- Scans code in production: The greatest benefit of IAST is its ability to scan code that is actually used in production. SAST tools tend to overburden developers with false positives. Sometimes a line of code can indicate a security problem that was addressed in another part of the code base. IAST focuses on the issues that really matter.
- Scans code in development: While scanning production code is a huge win, IAST can also be used during development. Some IAST tools come with IDE integration to give engineers quick feedback on the features they’re in the process of implementing. This shifts the security checks to the left in the development life cycle, when they are cheaper to fix.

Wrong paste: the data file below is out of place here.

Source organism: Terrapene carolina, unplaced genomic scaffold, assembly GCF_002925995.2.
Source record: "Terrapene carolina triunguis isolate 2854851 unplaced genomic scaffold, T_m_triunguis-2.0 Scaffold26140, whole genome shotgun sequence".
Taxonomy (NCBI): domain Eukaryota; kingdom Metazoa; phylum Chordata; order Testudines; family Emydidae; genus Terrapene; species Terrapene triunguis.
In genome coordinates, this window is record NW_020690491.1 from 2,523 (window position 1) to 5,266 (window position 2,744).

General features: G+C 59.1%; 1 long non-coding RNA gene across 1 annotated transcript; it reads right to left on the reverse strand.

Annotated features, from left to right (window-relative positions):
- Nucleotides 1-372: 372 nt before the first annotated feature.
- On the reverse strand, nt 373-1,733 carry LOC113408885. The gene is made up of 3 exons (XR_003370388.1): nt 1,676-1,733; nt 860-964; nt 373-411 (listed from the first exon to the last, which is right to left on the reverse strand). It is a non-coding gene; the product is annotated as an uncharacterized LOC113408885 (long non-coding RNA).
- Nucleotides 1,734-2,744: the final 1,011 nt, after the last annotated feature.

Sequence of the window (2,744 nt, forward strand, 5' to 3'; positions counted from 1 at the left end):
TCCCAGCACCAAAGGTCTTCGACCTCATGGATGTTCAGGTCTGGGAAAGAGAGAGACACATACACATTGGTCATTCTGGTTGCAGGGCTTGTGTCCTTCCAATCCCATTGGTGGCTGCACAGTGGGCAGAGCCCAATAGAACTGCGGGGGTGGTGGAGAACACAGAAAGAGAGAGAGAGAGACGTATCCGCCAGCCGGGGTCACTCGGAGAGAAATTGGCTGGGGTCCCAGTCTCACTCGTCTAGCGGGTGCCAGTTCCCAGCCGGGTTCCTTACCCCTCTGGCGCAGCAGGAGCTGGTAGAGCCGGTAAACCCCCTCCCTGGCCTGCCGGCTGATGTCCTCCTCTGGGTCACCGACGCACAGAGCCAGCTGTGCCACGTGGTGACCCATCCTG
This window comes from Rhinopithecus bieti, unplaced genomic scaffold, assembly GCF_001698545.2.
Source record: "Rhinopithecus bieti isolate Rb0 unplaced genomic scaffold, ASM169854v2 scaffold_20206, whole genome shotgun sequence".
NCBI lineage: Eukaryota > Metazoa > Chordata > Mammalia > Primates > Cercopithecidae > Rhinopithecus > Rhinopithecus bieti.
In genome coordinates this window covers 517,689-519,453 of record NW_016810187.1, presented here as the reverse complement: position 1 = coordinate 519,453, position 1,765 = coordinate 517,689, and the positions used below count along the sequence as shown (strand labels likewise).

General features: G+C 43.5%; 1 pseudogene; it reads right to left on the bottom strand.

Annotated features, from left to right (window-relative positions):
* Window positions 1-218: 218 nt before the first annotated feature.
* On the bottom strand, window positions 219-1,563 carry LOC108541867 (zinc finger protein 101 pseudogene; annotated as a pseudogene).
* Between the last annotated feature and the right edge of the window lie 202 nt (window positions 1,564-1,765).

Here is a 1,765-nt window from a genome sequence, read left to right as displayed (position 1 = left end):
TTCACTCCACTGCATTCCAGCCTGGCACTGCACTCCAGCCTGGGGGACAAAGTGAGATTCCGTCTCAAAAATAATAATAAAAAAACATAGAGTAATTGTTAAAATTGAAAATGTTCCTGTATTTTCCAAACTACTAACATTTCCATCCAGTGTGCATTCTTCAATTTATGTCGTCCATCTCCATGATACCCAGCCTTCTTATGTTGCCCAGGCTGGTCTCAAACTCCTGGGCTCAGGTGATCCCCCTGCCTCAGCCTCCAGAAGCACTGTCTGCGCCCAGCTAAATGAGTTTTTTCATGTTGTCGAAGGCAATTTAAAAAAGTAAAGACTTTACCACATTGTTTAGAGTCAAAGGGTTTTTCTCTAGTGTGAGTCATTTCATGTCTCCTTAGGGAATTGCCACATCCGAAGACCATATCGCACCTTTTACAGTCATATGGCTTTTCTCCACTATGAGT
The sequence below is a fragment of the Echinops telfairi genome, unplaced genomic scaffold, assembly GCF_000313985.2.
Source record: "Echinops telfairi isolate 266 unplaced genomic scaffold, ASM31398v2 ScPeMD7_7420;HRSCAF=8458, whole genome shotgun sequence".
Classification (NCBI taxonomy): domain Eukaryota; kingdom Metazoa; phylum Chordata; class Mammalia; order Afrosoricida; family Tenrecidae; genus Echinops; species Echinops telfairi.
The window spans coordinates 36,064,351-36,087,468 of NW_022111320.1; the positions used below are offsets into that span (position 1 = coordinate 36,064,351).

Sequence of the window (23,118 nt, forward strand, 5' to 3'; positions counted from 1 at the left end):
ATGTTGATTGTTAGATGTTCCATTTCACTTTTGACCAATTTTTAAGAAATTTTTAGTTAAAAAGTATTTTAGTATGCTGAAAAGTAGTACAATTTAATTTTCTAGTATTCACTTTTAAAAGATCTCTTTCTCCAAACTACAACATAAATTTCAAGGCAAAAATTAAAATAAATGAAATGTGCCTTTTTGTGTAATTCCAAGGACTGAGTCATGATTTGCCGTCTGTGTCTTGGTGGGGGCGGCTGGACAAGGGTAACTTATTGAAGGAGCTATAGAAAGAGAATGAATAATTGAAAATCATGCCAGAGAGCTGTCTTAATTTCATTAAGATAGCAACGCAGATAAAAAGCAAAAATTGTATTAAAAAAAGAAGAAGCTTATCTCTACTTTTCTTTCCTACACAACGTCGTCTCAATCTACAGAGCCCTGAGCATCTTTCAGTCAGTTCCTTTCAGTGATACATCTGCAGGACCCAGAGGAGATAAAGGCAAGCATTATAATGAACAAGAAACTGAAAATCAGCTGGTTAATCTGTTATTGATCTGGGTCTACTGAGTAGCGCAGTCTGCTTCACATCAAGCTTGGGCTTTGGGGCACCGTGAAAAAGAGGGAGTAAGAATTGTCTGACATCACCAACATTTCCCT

- Quick remediation: IAST links issues with code locations, which is where IAST differs from DAST. IAST allows you to click through your application to find problems and provides recommendations for quick remediation. This isn’t without any risk. Just because you’ve never tested the code, doesn’t mean it won’t have any security vulnerabilities in the production environment. On the other hand, developers’ time is limited and they must invest it wisely.
IAST also has its drawbacks:
- Programming-language dependent: The fact that IAST is programming-language dependent is a major drawback. While some tools don’t require you change your code to include their sensor modules, they are still bound to specific technologies. If you happen to use a less popular technology because that perfectly suits your use case, IAST might not be the right choice for you.